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Auntie SparkNotes: I Fell for My Best Friend and Now He's Avoiding Me

Auntie SparkNotes: I Fell for My Best Friend and Now He's Avoiding Me

Kat Rosenfield

Hello, Auntie.
I've known this guy for two years (since we started university). I'd like to think we got really close, and he was definitely my best friend—I used to confide my worst fears in him, though I'm very reserved and don't open up well. But then I fell in love with him. I waited for a while to see if there was any chance he'd return my feelings, and I thought there was—until I confessed and he told me that he would "Answer me at graduation" (his words). I should've known this was a no. But my lovesick self wanted to hear "No, it's not going to happen," from him, so two weeks later, I asked him directly whether or not he returns my feelings.

He said "We're stuck in the friend zone." I then got completely smashed on tequila, after which he thought it was better to say no flat-out. He told me "I never cared about your feelings, and I didn't even think about your confession until you came and asked me. A relationship between us is never going to happen."
When I suggested some distance, he said, "We'll talk after a few years."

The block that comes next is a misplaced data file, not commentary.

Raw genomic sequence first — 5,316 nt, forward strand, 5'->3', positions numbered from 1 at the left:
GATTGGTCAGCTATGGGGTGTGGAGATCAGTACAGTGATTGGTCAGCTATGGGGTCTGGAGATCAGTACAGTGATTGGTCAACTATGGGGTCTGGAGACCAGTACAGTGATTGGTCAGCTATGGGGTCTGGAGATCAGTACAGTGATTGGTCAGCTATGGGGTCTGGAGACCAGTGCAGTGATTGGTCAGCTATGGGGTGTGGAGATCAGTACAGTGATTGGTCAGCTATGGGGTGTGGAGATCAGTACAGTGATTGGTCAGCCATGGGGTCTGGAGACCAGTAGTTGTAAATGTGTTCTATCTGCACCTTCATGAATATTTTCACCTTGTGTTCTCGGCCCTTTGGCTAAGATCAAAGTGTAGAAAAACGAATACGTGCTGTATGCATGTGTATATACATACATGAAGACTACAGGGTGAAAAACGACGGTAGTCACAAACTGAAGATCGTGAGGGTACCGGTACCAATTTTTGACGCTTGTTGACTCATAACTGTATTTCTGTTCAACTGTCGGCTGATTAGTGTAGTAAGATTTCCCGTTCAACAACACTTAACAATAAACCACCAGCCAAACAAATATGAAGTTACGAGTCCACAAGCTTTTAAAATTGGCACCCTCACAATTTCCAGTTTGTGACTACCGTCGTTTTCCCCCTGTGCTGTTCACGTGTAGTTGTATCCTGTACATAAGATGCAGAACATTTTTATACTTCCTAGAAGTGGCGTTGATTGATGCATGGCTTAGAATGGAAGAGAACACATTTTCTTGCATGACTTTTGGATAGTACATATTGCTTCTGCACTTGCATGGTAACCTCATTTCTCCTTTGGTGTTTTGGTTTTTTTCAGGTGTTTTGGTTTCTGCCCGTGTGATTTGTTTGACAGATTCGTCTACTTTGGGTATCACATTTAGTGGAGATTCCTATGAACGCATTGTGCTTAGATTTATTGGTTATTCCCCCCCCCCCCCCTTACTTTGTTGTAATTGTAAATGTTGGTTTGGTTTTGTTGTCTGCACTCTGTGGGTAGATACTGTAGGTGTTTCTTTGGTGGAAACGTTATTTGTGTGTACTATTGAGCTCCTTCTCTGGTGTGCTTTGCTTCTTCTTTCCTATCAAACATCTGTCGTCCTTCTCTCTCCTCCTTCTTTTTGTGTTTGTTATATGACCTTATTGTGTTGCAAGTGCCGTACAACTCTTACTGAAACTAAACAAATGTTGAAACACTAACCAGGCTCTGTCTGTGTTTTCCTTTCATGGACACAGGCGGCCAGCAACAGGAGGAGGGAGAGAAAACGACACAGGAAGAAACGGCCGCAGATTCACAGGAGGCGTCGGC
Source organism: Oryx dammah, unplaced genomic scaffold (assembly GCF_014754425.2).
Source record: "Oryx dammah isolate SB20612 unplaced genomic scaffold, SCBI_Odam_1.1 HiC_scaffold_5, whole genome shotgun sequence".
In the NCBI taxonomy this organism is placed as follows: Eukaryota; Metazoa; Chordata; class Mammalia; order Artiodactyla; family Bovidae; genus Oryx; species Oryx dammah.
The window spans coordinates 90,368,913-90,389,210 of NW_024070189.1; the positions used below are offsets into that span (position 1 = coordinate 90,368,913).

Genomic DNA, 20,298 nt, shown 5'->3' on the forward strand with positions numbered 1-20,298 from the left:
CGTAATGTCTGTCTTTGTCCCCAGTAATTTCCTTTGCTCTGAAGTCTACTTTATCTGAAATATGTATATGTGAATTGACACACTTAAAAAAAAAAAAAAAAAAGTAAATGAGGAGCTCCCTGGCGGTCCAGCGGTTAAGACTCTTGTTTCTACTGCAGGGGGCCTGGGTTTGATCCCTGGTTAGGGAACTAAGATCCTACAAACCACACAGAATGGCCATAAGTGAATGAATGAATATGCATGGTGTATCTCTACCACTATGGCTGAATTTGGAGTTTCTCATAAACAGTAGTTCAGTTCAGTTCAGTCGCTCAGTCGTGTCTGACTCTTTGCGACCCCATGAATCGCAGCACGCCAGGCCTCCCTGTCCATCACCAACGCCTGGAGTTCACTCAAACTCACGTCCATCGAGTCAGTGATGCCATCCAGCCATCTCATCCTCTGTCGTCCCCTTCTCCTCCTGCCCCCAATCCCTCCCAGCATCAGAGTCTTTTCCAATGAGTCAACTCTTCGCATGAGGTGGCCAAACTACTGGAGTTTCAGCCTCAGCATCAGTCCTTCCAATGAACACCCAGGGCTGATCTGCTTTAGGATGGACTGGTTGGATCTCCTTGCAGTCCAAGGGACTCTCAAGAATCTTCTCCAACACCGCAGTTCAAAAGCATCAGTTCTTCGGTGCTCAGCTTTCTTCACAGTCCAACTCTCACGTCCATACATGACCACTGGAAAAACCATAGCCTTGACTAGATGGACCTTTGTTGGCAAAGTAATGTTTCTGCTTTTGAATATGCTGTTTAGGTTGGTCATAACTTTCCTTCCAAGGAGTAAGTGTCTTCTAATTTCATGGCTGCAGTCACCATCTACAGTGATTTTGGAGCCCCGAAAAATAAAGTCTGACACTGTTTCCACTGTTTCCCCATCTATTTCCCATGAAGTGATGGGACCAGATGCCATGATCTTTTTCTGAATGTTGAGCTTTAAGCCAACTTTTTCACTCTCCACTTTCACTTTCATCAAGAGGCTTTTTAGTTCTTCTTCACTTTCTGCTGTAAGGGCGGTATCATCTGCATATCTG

Yeah.

The next semester, I turned up in class fully expecting radio silence —but he was friendly. I was cold in my response, but I became confused, and a few weeks later, asked him if he wanted to be friends again. His answer: "It's too complicated." I got angry, and I told him I'd only been doing what he'd wanted me to do.

We stopped talking after that. I've never talked about all this to anyone. I've never bad-mouthed him. It's been a few months now. Friends who hung out with me have started hanging out with him more and began behaving quite coolly towards me. I haven't been invited to parties or any events where he's going to be. He flirts openly with girls in front of me. He sometimes physically avoids me, sometimes doesn't. It seems like he's indifferent now, or that he never cared. I wonder if he's telling people a skewed version of what happened.

I'm deeply upset, hurt, and confused. I don't know what he wants me to do. I've tried just cold turkey living without my best friend (so-called) but I keep having intrusive thoughts and still get bothered over him and am simply heartbroken because I only wanted to have a good time, good friends, and good grades in university but this happened.

Of course you did, Sparkler—and you still can! As much as what you're going through hurts (and I know it hurts like the dickens), it does not have to define your college experience. And while I know this won't make it hurt any less, what you're going through is very much a standard-issue experience for your current stage of life. You are not the first person to fall in unrequited love with your best friend at university, nor are you the first person to have a dramatic falling-out with that friend when things didn't work out. It happens, sweet pea. It happens to so many people. But they move on, and so will you.